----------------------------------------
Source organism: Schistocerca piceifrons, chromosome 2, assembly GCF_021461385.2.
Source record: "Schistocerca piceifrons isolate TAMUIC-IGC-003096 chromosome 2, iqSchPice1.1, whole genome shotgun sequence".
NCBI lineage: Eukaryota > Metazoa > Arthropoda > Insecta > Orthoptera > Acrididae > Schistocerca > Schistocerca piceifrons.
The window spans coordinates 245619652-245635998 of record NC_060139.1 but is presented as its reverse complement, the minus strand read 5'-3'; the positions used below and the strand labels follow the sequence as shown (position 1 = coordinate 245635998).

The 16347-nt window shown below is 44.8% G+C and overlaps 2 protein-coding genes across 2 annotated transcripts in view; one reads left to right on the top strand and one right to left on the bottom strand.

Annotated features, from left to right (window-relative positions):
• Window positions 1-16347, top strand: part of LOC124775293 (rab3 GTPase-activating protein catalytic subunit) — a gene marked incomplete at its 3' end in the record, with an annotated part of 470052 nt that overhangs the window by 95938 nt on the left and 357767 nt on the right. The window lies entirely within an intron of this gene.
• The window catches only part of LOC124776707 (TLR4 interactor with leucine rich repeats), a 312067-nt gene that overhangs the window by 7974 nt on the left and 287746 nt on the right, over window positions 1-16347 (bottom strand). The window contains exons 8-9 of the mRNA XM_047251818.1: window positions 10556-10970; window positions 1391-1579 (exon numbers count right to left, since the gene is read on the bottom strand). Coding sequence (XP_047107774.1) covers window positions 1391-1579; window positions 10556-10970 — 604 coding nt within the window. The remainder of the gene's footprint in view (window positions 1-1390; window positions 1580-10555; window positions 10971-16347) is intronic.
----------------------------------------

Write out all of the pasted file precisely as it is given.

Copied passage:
Source organism: Schistocerca piceifrons, chromosome 2, assembly GCF_021461385.2.
Source record: "Schistocerca piceifrons isolate TAMUIC-IGC-003096 chromosome 2, iqSchPice1.1, whole genome shotgun sequence".
NCBI lineage: Eukaryota > Metazoa > Arthropoda > Insecta > Orthoptera > Acrididae > Schistocerca > Schistocerca piceifrons.
The window spans coordinates 245619652-245635998 of record NC_060139.1 but is presented as its reverse complement, the minus strand read 5'-3'; the positions used below and the strand labels follow the sequence as shown (position 1 = coordinate 245635998).

The 16347-nt window shown below is 44.8% G+C and overlaps 2 protein-coding genes across 2 annotated transcripts in view; one reads left to right on the top strand and one right to left on the bottom strand.

Annotated features, from left to right (window-relative positions):
• Window positions 1-16347, top strand: part of LOC124775293 (rab3 GTPase-activating protein catalytic subunit) — a gene marked incomplete at its 3' end in the record, with an annotated part of 470052 nt that overhangs the window by 95938 nt on the left and 357767 nt on the right. The window lies entirely within an intron of this gene.
• The window catches only part of LOC124776707 (TLR4 interactor with leucine rich repeats), a 312067-nt gene that overhangs the window by 7974 nt on the left and 287746 nt on the right, over window positions 1-16347 (bottom strand). The window contains exons 8-9 of the mRNA XM_047251818.1: window positions 10556-10970; window positions 1391-1579 (exon numbers count right to left, since the gene is read on the bottom strand). Coding sequence (XP_047107774.1) covers window positions 1391-1579; window positions 10556-10970 — 604 coding nt within the window. The remainder of the gene's footprint in view (window positions 1-1390; window positions 1580-10555; window positions 10971-16347) is intronic.